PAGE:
The volley was made within 6 seconds, the recharge rate is about 2,5 minutes. Sights were very primitive and included only the usual protractor. Permanent calculations for the maintenance of these simple installations were not distinguished: any infantryman could fire from sWG 40 / 41.
The first mass use of 28 / 32 launchers, see Nebelwerfer 41, took place on the Eastern Front during the German summer offensive in 1942. They were especially widely used during the siege of Sevastopol.
There was also a “self-propelled” version of the 28 / 32, see Nebelwerfer 41. Sd.Kfz.251.1 Auf.D was mounted on the sides of the tracked armored personnel carrier to hang all three wooden launch frames for containers (three on each side, two for commanders).
The armament of the BTR - two 7,92-mm machine guns (aft on the anti-aircraft turret) - was fully preserved. Next to the machine gun on the rod was attached primitive sight for coarse guidance. Such "self-propelled" MLRS arrived mainly in the SS troops.
Capping with large-caliber missiles were installed on other chassis. Thus, in the 1943, a few dozen double-armored Renault Ue armored vehicles captured by the Germans as trophies in the 1940 year were converted into self-propelled MLRS.
In the stern of the vehicle, guides for containers with jet mines were mounted, and in front of the frontal sheet, on the bar bore forward, was attached a primitive sight for coarse pick-up of weapons. Missile launch could be carried out from inside the tractor. Crew - two people. The speed of the tractor dropped to 22 km / h, but on the whole the car turned out to be quite reliable and unpretentious. The whole complex was named 28 / 32 cm Wurfrahmen 40 (Sf) auf Infanterieschlepper Ue 630.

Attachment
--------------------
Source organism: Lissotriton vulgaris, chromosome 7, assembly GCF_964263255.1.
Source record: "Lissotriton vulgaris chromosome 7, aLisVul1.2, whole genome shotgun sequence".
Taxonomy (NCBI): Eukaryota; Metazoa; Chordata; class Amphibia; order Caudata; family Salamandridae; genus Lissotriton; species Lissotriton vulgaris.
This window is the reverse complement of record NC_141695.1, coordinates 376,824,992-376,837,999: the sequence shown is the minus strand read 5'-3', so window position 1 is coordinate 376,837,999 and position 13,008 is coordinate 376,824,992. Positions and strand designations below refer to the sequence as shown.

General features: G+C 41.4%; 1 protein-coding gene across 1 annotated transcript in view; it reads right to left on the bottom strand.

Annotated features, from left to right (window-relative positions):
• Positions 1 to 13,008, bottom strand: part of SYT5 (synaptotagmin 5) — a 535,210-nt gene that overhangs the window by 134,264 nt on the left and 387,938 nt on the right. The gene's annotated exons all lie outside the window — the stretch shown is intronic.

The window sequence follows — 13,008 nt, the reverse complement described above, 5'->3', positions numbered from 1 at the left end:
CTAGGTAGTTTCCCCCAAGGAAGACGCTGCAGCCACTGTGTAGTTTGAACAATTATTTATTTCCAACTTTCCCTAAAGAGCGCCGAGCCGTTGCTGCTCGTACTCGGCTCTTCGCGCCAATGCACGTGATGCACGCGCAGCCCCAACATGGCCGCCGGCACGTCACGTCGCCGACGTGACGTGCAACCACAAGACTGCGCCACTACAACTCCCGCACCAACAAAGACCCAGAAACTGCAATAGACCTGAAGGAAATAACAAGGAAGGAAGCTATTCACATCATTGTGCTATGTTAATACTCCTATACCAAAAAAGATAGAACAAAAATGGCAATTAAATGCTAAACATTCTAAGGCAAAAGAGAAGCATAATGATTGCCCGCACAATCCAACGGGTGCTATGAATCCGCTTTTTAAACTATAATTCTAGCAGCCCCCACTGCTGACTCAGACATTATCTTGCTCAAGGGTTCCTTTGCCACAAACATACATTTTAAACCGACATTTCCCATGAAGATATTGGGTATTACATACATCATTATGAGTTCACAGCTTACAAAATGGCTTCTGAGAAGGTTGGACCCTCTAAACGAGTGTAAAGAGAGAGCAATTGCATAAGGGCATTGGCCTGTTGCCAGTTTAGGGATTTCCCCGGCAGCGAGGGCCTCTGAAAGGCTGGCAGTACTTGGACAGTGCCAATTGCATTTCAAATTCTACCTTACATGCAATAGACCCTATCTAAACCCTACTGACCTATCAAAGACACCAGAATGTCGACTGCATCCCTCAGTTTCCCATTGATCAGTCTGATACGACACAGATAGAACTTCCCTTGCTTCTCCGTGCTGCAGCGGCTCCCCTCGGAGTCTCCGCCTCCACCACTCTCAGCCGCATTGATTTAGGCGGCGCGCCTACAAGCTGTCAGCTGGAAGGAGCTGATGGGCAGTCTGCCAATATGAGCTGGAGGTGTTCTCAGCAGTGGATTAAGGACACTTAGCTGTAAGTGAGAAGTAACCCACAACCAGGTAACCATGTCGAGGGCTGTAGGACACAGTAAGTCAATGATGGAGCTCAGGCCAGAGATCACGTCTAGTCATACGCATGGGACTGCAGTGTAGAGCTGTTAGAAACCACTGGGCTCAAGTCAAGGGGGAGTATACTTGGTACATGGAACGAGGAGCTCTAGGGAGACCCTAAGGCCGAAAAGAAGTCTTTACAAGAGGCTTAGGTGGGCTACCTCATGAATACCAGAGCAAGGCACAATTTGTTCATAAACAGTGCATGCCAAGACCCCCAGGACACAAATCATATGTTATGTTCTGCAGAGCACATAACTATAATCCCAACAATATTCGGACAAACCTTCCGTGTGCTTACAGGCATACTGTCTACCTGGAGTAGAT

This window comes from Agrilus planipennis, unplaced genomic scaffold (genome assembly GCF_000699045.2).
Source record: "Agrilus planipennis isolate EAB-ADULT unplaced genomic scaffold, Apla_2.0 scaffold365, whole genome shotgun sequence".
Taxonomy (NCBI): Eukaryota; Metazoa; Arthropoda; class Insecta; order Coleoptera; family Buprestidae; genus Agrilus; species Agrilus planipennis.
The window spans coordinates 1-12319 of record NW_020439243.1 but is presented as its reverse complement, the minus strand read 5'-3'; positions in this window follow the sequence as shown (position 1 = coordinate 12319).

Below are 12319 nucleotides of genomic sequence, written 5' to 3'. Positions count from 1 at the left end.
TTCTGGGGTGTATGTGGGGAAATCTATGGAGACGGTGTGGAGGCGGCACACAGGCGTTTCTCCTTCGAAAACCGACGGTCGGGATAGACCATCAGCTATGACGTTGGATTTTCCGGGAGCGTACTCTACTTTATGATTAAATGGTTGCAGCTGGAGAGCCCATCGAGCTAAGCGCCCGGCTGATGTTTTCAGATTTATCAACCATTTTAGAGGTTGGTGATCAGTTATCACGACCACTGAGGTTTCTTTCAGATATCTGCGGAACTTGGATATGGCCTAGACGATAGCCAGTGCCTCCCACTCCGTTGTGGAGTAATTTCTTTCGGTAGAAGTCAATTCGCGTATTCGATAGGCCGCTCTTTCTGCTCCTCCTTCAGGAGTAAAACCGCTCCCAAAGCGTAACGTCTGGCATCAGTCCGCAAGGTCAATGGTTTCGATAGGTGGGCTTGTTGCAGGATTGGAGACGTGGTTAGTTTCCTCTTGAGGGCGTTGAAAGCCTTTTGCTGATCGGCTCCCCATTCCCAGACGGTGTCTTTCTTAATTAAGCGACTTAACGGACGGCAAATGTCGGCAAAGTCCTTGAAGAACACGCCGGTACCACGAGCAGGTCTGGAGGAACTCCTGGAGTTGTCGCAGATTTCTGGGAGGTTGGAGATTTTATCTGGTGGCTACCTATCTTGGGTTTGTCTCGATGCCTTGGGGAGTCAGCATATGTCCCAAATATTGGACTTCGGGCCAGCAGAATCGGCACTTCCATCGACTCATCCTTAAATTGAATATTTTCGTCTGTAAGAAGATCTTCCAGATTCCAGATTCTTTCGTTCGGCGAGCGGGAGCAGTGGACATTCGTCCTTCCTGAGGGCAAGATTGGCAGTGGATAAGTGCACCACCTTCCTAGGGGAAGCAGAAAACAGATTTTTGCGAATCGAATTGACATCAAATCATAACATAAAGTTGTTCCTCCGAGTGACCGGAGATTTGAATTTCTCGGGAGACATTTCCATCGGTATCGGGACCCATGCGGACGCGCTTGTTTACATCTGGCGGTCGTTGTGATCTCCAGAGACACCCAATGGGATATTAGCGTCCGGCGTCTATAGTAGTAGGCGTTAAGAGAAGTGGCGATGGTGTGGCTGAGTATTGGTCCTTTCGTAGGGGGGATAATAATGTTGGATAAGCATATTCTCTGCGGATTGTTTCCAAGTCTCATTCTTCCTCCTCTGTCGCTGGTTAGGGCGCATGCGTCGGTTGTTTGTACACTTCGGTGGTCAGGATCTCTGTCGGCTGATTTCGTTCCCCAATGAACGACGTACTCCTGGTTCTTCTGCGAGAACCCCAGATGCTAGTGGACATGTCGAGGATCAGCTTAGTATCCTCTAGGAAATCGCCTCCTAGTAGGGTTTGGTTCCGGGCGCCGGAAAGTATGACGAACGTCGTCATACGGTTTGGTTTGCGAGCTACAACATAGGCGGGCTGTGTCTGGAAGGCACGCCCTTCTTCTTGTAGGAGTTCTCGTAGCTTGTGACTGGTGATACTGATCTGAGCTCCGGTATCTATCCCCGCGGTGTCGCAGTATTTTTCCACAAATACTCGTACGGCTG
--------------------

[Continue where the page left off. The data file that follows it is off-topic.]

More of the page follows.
Also, launch frames with 280/320 mm missiles were mounted on captured French Tanks Hotchkiss H39.
During the war, the warring parties repeatedly copied from each other individual samples of equipment and weapons.
At the beginning of 1942, in the blockade Leningrad, the production of reactive mines was set up, repeating in their design the German 28 cm Wurfkorper Spreng and 32 cm Wurfkorper Flam. The high-explosive combat units that could not be better suited for the conditions of the "trench warfare" of the Leningrad front of projectiles were equipped with a surrogate explosive based on ammonium nitrate. Incendiary mines were filled with petroleum wastes, the igniter of the combustible mixture was a small explosive charge placed in a glass of white phosphorus. But incendiary 320-mm reactive mines were produced several times less than high explosive 280-mm.
Reactive mine M-28
In total, more than 10000 280-mm reactive mines were produced. As the brainchild of the blockade, M-28 mine ended its existence with a blockade.